Hurricane Irene is responsible for millions of dollars of property damage and loss of life. Measured against the latter, especially, questions from would-be beach and mountain vacationers concerning their pre-paid vacation rentals might seem rather inconsequential. But if you consider how many vacation rentals are out there -- the popular online rental site HomeAway lists over 260,000 rentals -- the amount of money at stake is impressive. Tenants want to know: Having paid for a weekend or weeks stay at the beach or in the mountains, which they could not use, are they entitled to a full refund?
The legal issue thats involved when a disappointed vacationer asks for a refund is pretty straightforward: When a contract (most states consider leases a form of contract) cannot be honored because the purpose of the deal has become impossible to implement through no fault of either party, what happens to any pre-paid money? The classic situation involves just what happened with Irene: Acts of God, or weather events that either destroy the object of the contract (the house), or make the contract impossible to perform (access roads flooded or closed as a result of the weather).
The weather wasnt the only factor that frustrated vacation rental contracts. Hurricane Irene was literally on the radar of weather experts days before it made landfall. Predictions of its ability to drop huge amounts of rain resulted in prompt warnings by local officials to get out of the storm's way. Voluntary evacuation orders, triggered by declarations of a state of emergency, turned to mandatory orders. Governor Christie of New Jersey initially told residents, "First thing, anyone who has shore rentals or who are planning to go to the shore this weekend, do not go. If your rental starts on Saturday or Sunday, do not go." He soon imposed mandatory evacuations for all of the state's barrier island beach resorts, affecting hundreds of thousands of people.
The New Jersey governor acknowledged that he did not have the ability to arrest people who disobeyed his order. Interestingly, thats the norm in all states -- mandatory orders are not typically enforced beyond strenuous persuasion coupled with offers of assistance. Still, the order had an effect, because it triggered a host of services and measures designed to lessen the populations vulnerability to the storms effects. It also had teeth -- most states make it a misdemeanor to violate the emergency statute that gives the government the power to order evacuations. In North Carolina, a state hard hit by hurricanes, people who must be rescued after ignoring a disaster warning face civil liability for the costs of their rescue (N.C. Stat. Ann § 166-A15.1).
Whether a disappointed vacationer is entitled to a refund depends, in most cases, on what the rental contract has to say. Although many states have statutes that cover this situation when the lease doesnt address it, and general principles of law will kick in when both the contract and state law are silent on the issue, theres usually nothing wrong (or unlawful) with landlords and tenants coming up with their own solutions in the lease. In the majority of cases, a judge will enforce the rule found in the lease.
Rules in the Lease. A comprehensive lease will address the possibility that the landlord wont be able to deliver the rental as promised. A good clause will avoid slippery phrases such as due to the elements (strictly speaking, elements include air, fire, water, and earth -- not the way we generally think of weather events), and Acts of God. Instead, the lease will specify what will happen if the landlord cannot deliver the house through no fault of his or her own. Many clauses provide for a total refund, a partial refund, or no refund at all. When no refund is specified, renters are often urged to purchase travel insurance, which should kick in if a fire, hurricane, or other unforeseen event makes the rental impossible.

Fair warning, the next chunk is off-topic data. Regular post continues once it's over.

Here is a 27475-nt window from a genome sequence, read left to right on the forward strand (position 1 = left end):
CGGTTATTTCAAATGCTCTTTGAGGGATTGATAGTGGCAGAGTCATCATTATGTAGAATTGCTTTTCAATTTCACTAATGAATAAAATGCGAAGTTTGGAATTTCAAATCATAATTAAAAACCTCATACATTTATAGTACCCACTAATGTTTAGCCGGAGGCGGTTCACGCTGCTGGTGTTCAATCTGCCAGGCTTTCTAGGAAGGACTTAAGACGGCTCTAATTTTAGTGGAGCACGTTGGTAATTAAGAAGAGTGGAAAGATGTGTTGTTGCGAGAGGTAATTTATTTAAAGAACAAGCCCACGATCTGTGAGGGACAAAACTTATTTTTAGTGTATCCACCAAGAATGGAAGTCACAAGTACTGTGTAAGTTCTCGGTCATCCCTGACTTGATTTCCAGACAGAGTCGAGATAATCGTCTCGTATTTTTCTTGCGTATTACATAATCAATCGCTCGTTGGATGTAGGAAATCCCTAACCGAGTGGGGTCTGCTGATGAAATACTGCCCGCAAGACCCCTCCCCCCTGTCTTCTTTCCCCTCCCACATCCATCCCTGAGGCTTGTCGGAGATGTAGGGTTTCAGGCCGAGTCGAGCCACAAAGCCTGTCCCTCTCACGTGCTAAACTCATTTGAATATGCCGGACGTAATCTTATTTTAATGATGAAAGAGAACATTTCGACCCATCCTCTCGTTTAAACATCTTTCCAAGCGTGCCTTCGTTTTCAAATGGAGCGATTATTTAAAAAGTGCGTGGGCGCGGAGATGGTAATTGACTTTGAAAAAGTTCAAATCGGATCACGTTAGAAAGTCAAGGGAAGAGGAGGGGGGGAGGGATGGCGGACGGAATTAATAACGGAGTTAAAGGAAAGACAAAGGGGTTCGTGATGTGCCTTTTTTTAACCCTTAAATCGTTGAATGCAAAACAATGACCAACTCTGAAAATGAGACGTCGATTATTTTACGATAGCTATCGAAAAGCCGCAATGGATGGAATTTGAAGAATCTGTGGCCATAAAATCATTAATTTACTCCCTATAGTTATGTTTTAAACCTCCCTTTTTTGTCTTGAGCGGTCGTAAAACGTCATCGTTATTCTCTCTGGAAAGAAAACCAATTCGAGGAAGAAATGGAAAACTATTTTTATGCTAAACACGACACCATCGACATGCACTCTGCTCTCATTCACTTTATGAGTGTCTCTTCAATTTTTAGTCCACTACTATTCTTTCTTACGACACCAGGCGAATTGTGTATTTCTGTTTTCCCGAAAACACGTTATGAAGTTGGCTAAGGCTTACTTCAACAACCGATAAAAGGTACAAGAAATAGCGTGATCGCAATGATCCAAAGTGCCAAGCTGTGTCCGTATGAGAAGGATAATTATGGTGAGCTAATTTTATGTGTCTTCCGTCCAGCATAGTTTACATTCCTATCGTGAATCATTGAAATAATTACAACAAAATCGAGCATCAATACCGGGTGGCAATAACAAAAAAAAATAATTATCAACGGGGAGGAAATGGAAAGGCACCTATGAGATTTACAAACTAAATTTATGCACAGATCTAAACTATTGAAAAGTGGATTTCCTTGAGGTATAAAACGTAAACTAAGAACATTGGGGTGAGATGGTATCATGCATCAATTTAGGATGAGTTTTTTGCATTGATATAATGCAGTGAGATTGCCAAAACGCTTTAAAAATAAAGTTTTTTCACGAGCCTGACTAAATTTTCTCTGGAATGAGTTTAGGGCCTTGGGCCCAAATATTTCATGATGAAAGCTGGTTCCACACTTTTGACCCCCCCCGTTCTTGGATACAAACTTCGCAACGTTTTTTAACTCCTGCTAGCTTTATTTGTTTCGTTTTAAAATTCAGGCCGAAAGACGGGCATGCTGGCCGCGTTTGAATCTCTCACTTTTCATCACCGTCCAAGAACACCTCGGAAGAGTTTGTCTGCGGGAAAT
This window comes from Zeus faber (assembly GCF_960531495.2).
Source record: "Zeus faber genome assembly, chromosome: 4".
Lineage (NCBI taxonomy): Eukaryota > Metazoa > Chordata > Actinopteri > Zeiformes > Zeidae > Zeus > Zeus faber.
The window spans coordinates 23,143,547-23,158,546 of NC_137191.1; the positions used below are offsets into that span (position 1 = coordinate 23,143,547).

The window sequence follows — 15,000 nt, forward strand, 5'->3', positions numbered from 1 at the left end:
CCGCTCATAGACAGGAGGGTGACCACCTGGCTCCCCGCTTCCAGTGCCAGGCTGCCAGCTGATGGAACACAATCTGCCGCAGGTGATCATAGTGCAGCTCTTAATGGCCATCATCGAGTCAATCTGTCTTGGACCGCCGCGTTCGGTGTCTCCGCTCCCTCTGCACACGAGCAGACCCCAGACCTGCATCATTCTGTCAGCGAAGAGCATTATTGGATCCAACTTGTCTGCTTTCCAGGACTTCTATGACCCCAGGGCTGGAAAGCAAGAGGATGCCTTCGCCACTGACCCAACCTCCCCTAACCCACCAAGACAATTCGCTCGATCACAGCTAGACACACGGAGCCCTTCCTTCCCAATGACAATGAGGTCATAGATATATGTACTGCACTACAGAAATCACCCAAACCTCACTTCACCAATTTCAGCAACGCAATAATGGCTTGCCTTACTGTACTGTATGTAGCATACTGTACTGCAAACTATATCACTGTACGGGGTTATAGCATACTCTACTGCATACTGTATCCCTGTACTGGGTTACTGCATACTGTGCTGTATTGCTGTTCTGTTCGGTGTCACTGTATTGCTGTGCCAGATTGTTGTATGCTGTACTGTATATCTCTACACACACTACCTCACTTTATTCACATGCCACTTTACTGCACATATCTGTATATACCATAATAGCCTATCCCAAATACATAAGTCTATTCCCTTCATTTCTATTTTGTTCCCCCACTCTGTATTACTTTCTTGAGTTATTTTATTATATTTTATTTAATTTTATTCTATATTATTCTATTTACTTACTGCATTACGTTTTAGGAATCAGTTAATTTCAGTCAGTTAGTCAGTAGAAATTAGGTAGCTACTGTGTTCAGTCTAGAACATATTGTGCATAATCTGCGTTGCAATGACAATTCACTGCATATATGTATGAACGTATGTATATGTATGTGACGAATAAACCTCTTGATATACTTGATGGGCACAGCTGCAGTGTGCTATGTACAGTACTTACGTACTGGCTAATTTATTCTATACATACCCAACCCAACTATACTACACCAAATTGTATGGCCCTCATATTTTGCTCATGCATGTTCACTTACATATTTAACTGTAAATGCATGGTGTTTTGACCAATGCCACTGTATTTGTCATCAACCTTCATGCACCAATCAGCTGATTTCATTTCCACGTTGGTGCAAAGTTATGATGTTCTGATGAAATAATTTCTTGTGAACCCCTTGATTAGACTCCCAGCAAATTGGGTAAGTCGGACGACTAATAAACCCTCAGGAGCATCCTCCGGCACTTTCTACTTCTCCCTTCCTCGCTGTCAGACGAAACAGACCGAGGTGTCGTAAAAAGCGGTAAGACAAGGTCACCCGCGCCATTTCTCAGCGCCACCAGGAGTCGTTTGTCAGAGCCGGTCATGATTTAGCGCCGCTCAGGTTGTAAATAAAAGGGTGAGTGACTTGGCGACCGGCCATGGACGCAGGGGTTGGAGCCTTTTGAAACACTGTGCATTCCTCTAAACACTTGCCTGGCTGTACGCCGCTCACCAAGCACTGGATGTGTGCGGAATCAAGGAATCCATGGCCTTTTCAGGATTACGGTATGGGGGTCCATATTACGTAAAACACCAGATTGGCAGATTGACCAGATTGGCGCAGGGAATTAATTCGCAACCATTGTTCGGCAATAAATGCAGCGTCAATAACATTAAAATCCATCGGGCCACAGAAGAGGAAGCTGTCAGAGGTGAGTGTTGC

State Laws. States sometimes write their own laws, which will apply if the rental contract has not covered this situation. Understandably, states with lots of vacation rentals are the ones likely to have legislated some solutions. For example, North Carolina has a comprehensive Vacation Rental Act (N.C. Stat. Ann § 42A-1 and following). The law directly addresses what will happen when mandatory evacuation orders affect the rental: Tenants are entitled to a refund, but not if they have either refused the landlords or brokers offer of insurance (which would have compensated them for loss of use), or if they purchased insurance that covers the situation. Interestingly, North Carolina does not allow landlords or tenants to vary this rule.
California, which has a robust vacation rental scene, has not passed legislation covering these rentals. This results in a rather harsh rule, following a 1926 case. Unless the rental agreement specifies otherwise, prepaid rent cannot be recovered when the property has been destroyed (Pedro v. Potter, 197 Cal. 751 (1926)).
The Default Rules. In some situations, neither the lease nor state statutes or cases will address the problem of pre-paid rent for a vacation rental that cant be enjoyed. When that happens, a court is likely to look for past similar cases from higher courts and follow the solutions handed down. Most courts will insist that prepaid money be refunded, as long as the event that frustrated the lease was not only beyond the power of the landlord to control, but unforeseen. That last requirement triggers lots of arguments -- are hurricanes during hurricane season truly unforeseen? What about road closures in the mountains in the winter -- when they happen frequently, isnt this a risk that tenants are assuming? The answer is likely to be Yes, especially when the landlord has urged the renter to purchase insurance.